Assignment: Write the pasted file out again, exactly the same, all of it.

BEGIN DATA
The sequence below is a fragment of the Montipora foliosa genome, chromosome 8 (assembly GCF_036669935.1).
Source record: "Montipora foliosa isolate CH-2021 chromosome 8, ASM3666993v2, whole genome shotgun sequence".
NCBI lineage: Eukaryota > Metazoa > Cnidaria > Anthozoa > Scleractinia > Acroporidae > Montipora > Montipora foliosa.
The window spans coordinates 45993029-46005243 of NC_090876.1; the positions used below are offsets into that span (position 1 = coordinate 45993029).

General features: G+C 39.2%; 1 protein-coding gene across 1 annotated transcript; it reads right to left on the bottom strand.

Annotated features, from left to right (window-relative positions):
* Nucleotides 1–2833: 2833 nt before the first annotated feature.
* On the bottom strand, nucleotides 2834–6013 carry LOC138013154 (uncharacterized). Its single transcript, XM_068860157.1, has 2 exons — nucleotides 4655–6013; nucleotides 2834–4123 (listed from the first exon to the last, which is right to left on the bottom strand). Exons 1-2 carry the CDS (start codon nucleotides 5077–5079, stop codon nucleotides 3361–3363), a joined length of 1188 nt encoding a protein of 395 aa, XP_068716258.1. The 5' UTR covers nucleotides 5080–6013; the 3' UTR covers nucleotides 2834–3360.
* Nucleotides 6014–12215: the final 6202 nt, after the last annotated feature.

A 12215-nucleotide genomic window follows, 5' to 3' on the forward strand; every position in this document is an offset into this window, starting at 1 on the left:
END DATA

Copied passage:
The sequence below is a fragment of the Montipora foliosa genome, chromosome 8 (assembly GCF_036669935.1).
Source record: "Montipora foliosa isolate CH-2021 chromosome 8, ASM3666993v2, whole genome shotgun sequence".
NCBI lineage: Eukaryota > Metazoa > Cnidaria > Anthozoa > Scleractinia > Acroporidae > Montipora > Montipora foliosa.
The window spans coordinates 45993029-46005243 of NC_090876.1; the positions used below are offsets into that span (position 1 = coordinate 45993029).

General features: G+C 39.2%; 1 protein-coding gene across 1 annotated transcript; it reads right to left on the bottom strand.

Annotated features, from left to right (window-relative positions):
* Nucleotides 1–2833: 2833 nt before the first annotated feature.
* On the bottom strand, nucleotides 2834–6013 carry LOC138013154 (uncharacterized). Its single transcript, XM_068860157.1, has 2 exons — nucleotides 4655–6013; nucleotides 2834–4123 (listed from the first exon to the last, which is right to left on the bottom strand). Exons 1-2 carry the CDS (start codon nucleotides 5077–5079, stop codon nucleotides 3361–3363), a joined length of 1188 nt encoding a protein of 395 aa, XP_068716258.1. The 5' UTR covers nucleotides 5080–6013; the 3' UTR covers nucleotides 2834–3360.
* Nucleotides 6014–12215: the final 6202 nt, after the last annotated feature.

A 12215-nucleotide genomic window follows, 5' to 3' on the forward strand; every position in this document is an offset into this window, starting at 1 on the left: